Rather than asking for what they want, manipulative people tend to use deception, coercion, even threats to get their needs met.
Manipulation is associated with a number of mental health conditions, including borderline personality disorder, passive-aggressive personality disorder, addiction, antisocial personality disorder, and narcissism.
Mental health professionals use the Diagnostic and Statistical Manual of Mental Disorders (the DSM ) to diagnose mental disorders.
The 2000 edition of this manual (the fourth edition text revision, also called the DSM-IV-TR ) classifies HPD as a personality disorder.
Vulnerable narcissists (VNs) tend to be more emotionally sensitive.
They feel helpless, anxious and victimized when people don't treat them like royalty.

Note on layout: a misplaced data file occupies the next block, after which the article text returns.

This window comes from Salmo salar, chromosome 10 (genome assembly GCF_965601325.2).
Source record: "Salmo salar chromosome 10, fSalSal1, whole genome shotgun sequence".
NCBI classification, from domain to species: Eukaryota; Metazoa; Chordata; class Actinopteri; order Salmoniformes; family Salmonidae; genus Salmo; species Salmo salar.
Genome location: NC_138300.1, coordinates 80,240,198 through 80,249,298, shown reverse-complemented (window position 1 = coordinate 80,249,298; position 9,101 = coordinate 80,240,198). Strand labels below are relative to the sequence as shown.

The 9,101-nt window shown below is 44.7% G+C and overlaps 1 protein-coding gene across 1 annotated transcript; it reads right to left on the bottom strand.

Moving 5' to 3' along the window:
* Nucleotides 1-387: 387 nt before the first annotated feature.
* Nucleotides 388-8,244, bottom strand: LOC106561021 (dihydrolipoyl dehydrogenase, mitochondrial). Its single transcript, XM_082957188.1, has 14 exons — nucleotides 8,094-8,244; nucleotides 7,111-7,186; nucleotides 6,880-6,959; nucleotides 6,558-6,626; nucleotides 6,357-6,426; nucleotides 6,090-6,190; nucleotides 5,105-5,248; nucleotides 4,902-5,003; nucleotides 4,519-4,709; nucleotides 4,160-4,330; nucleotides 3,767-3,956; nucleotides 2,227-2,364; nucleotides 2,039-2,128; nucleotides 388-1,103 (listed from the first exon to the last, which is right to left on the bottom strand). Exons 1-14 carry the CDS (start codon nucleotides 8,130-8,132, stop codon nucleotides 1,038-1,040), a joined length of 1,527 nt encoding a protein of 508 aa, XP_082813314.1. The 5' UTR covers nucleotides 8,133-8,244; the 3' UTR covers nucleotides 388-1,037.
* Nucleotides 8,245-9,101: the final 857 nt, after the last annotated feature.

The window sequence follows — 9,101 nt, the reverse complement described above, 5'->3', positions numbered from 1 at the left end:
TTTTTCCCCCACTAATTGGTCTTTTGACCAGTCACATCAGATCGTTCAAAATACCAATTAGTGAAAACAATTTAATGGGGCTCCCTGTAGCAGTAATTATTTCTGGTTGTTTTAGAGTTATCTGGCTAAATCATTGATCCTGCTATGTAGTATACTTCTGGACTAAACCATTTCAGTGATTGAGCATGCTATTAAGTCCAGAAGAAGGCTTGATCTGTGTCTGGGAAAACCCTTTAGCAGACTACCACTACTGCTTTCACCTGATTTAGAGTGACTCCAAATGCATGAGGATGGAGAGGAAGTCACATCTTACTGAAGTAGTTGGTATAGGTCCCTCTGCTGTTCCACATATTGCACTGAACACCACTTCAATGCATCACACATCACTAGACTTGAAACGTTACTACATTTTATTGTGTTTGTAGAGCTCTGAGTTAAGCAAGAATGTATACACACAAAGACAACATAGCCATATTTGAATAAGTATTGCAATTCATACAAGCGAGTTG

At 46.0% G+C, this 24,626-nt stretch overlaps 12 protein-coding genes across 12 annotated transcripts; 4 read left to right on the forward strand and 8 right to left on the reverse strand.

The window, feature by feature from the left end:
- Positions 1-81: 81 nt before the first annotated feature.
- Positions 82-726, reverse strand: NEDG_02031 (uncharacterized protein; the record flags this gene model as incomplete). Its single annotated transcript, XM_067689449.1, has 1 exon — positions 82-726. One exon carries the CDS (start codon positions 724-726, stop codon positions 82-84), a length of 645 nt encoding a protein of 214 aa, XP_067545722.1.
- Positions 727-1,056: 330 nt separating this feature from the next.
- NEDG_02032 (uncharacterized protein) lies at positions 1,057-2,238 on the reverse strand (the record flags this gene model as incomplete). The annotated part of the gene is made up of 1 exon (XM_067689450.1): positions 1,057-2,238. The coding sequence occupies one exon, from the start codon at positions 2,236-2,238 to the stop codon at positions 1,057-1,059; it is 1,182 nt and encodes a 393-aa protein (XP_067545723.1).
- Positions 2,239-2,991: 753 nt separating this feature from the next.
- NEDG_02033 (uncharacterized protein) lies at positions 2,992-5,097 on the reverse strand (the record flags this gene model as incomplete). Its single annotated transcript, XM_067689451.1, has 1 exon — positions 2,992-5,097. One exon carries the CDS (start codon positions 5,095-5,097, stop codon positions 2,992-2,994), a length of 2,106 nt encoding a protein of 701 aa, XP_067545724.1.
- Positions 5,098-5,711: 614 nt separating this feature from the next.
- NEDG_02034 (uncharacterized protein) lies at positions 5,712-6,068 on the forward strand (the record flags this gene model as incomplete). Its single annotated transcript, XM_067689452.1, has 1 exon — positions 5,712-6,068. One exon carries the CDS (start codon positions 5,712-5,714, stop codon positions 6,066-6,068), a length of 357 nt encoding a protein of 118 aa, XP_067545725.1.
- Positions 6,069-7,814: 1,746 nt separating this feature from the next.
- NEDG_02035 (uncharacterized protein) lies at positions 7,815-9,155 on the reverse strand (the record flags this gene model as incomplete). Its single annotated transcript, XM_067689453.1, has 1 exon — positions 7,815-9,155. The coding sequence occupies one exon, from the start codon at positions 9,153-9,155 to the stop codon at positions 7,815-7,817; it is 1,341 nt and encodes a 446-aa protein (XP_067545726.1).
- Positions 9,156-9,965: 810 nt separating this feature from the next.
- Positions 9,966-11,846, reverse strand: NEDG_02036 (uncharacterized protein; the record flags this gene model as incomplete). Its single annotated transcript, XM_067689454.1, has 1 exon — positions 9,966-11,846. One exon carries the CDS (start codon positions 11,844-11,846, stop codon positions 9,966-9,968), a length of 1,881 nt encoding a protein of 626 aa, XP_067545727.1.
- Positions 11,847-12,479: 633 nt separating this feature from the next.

Researchers have found that HPD appears primarily in men and women with above-average physical appearances.
For practical purposes, though, we can divide this into two groups: the vulnerable narcissist and the grandiose narcissist.
All narcissists are self-absorbed, see themselves as superior, and lack empathy.
When your boss asks you what you thought of his or her terrible presentation and you render lavish praise, you’re concealing your real feelings in an attempt to elicit the reaction you want from someone in power.
But in close interpersonal relationships, manipulation can take on a much darker hue, leaving its targets never quite knowing where they stand.